Tuesday, October 03, 2017

Canadian Warplane Heritage Museum

Andy | Tuesday, October 03, 2017 | Best Blogger Tips
Development of the Douglas DC-3 started in early 1935 with the prototype flying by the end of the year. The first production aircraft was delivered to American Airlines in July 1936. The US Air Corps became interested in the DC-3 and ordered a military version, called the C-47 or Dakota. It had many capabilities, including dropping paratroops and supplies, evacuating the wounded, troop transportation and glider towing. Eventually, about 10,000 C-47s were built for the US military.
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The Museum’s DC-3 Dakota displays the markings of RCAF No. 435 and 436 Squadrons, which operated in Burma during 1944-45 and whose slogan was "Canucks Unlimited". The DC-3 was built in June 1939 for Eastern Airlines, where it flew for over 13 years. In 1952, it went to North Central Airlines who operated it for another 11 years. The aircraft then left airline service, but continued to fly commercially until it was acquired by Dennis Bradley, who donated it to the Museum in 1981. It is one of the DC-3s currently still flying with over 82,000 hours in the air - equal to over 12 million miles, or 492 times around the world.

19 comments:

  1. ...Andy, these are wonderful images.

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  2. On the first one, the back light is just like mastered very well the centring. I like very much.
    The second allows us to see the end of its nose and the note is very Interesting.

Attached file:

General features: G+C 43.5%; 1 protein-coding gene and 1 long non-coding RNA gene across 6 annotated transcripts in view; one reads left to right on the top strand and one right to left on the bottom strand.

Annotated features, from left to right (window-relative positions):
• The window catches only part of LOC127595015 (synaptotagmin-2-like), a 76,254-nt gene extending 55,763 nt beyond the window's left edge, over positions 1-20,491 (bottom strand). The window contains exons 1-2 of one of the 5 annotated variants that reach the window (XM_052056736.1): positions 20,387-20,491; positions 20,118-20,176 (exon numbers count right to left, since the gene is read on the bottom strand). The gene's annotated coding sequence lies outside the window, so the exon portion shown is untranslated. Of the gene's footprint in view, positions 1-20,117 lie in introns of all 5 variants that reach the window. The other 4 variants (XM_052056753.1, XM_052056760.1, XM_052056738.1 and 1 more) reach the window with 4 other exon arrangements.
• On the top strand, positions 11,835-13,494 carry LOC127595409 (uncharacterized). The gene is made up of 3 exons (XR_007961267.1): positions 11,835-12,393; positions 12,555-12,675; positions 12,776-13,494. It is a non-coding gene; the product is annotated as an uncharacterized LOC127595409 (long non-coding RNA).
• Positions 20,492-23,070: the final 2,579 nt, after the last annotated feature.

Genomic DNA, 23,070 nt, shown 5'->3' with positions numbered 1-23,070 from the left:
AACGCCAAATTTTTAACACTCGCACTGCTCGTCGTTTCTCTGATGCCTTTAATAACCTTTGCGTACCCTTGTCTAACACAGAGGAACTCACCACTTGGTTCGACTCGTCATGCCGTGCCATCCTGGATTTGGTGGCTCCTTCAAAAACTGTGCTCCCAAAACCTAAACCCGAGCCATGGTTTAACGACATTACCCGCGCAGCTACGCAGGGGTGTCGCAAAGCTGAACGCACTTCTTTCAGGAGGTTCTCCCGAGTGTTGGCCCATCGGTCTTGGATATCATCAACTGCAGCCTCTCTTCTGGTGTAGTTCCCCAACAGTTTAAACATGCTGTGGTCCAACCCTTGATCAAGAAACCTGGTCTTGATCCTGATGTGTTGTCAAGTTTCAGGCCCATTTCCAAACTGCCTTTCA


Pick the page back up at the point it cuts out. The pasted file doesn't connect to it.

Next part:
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  3. A real workhorse of the past Andy.

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  4. Also played a central role in the Berlin airlift as I recall.

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    1. The Berlin airlift was a real challenge.

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  5. It seems to me that I flew to Africa on a U.S. Navy equivalent of a DC-3, but it had four engines. It was a memorable trip. We almost went off the end of the runway in the Azores on the way over and lost an engine over Canada on the way back! And again, your photographs are superb!

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    1. Thanks Lowell. I always look forward to you comments.

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  6. Beautiful! - one museum that's on my bucket list.

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  7. My dad would have called it a real work horse. It's a beautiful machine.
    Ha....I see one of your other commenters had the same idea.

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  8. Wonderful images, Andy. The plane has a storied history now more people can enjoy seeing it in the museum.

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  9. Andy, these are wonderful aircraft. They are still being flown commercially in Alaska and a number of other places. For many decades the DC-3 had the best safety record for a commercial aircraft, and may still hold that record today. Fine photos of this iconic plane.

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  10. So you have a place over there like our Duxford. Looks well worth going round

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  11. One of the great planes--- excellent pix!

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  12. I liked DC3's. I flew many long hours in them through the Arctic.

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  13. Wow! That's a classic "war horse" if I've ever seen one.

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  14. It once flew through the air, but now it lives in a cage.

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  15. Interesting to learn about these aircraft. It is remarkable how short the development time was in those days. Today it seems that planes are so complicated that they have a decade-long birth. I love the perspective on your top photo.

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